We reported earlier this week on a trove of significant incident reports detailing alleged mistreatment of kids in custody at a border patrol facility in Yuma, Arizona.  You may remember one of the things we reported was a detailed claim by a 15-year-old girl that she was sexually assaulted by a uniformed officer inside that facility.  And although this significant incident report about that alleged sexual assault by a uniformed officer was filed with the Trump administration more than a month ago, was filed with HHS, a case manager from Health and Human Services filled out and filed that significant incident report in early June, nevertheless, there`s been no indication that that matter was ever followed up.  There is no indication that that matter was ever investigated. 

After this girl came forward to formally report it, there`s no indication that matter was ever looked into, until NBC News obtained and published that incident report earlier this week and called CBP for comment.  Now, finally, CBP says that matter is being investigated. 

Today, the chief border patrol official in charge of that facility gave an interview to a local public radio reporter in Arizona, named Victor Calderon, in which Calderon questioned him about the abuse allegation involving that facility that he runs in Yuma. 

(BEGIN AUDIO CLIP)

VICTOR CALDERON, KAWC REPORTER:  Has there been a chance for training for guards and agents or is it just sort of a do the best you can every day? 

ANTHONY PORVAZNIK, U.S. BORDER PATROL AGENT, YUMA SECTOR:  We`re not, you know, child care professionals.  I would say that.  But in terms of detention and transport and those things, we are trained for that. 

(END AUDIO CLIP)

MADDOW:  We`re not child care professional.  We are not trained for that.  You know?

This is the man running a facility that has been holding hundreds of kids apart from their parents, apart from any adult relatives, holding kids alone, dozens of them crammed into cells for days, crammed in there so tightly they have to take turns sleeping because there`s only enough room to lie down if other people stand up.  He`s been running a facility where at least one of the kids say that the officers took away the mats on which the kids were allowed to sleep as punishment for complaining about the chlorine in the water making it too difficult to drink.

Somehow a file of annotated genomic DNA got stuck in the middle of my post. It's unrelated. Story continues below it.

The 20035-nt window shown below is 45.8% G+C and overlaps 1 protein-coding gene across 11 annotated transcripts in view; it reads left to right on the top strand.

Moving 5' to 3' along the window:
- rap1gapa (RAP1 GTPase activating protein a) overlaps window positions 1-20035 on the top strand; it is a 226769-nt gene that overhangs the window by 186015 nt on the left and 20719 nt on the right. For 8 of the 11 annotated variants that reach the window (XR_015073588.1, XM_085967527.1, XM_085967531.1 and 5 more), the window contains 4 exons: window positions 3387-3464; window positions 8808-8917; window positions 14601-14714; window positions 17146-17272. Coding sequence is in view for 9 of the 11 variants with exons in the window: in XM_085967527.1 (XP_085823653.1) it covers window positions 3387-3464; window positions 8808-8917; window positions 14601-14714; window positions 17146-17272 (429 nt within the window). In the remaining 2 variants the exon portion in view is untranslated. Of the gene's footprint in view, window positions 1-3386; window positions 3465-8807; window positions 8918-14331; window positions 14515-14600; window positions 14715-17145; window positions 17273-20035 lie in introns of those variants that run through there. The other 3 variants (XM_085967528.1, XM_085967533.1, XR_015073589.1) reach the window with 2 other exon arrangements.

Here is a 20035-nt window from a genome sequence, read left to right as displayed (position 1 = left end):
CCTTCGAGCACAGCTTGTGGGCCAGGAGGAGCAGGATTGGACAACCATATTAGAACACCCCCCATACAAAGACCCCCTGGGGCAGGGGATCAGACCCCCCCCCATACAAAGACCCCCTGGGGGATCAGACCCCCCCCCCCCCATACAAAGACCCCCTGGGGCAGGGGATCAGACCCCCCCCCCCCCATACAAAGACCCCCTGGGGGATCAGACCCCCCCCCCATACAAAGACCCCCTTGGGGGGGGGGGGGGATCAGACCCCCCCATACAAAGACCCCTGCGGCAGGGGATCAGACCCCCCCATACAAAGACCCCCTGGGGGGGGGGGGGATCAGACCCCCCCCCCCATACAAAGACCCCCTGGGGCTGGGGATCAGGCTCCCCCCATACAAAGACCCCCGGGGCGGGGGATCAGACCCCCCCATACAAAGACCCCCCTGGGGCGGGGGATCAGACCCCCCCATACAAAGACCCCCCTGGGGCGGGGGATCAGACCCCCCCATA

We`re not child care professionals.  We`re not trained for that. 

So, today, on the child separation policy in general, the Judiciary Committee was authorized to start subpoenaing the Trump administration for records and documents about that policy and about the ongoing practice of taking little kids away from their parents.  Today, on the Yuma, Arizona, allegations, specifically, a key oversight committee in the House announced that they are opening an investigation into allegations of physical and sexual abuse of migrant children by U.S. Customs and Border Patrol officers.  This is a direct result of NBC`s reporting this week. 

As a first, the committee says they want all the significant incident reports that describe allegations of abuse of these kids by Homeland Security Department staff.  NBC reporter Julia Ainsley who worked on this story with Jacob Soboroff said this week that while NBC`s reporting this week was based on nearly 30 of these significant incident reports that NBC News obtained, she said that there are believed to be many, many, many other significant incident reports, in addition to the 30 or so that NBC saw. 

Now that reporting has caused Congress to demand to see all of them that allege any sort of abuse.  So, Congress should be able to get those.  Brace yourself for that. 

Tomorrow, we`re expecting more than 750 vigils and protests around the country under the banner Lights for Liberty.  These are going to be protests against how the Trump administration has been abusing and mistreating immigrants in their custody.  Most of the protests are going to be physically right outside detention centers where immigrants and immigrant kids are being held.  Vigils and rallies and protests are going to be held outside the actual border patrol stations and the ICE facilities that are holding people. 

One of these vigils that is planned for tomorrow is outside that Yuma, Arizona, facility that we`ve been reporting on all week.  That one in Yuma is expected to be a large event at 7:00 local time tomorrow night.  But again, we`re expecting hundreds of these vigils and protests, these Lights for Liberty events. 

And this comes as the Trump administration is once again threatening that they are about to start rounding up immigrants and their families all over the country.  And that, of course, has been a repeated recent threat, including from the president himself, just over the last several weeks. 

And to be honest with you, we do not know if the new threats today that this is imminently about to happen, we don`t know if these new threats from the administration are more realistic or more serious than all the previous threats that have come and gone from them. 

But -- I mean, if their aim here is to try to rattle people, certainly they are succeeding.  If the aim is to scare immigrant communities and to try to anger people who are upset about the way the Trump administration has treated immigrants, if they`re trying to do that, it`s working.  Immigration officials announced these raids this weekend would target ten major U.S. cities: Atlanta, Baltimore, Chicago, Denver, Houston, Los Angeles, Miami, New Orleans, New York and San Francisco.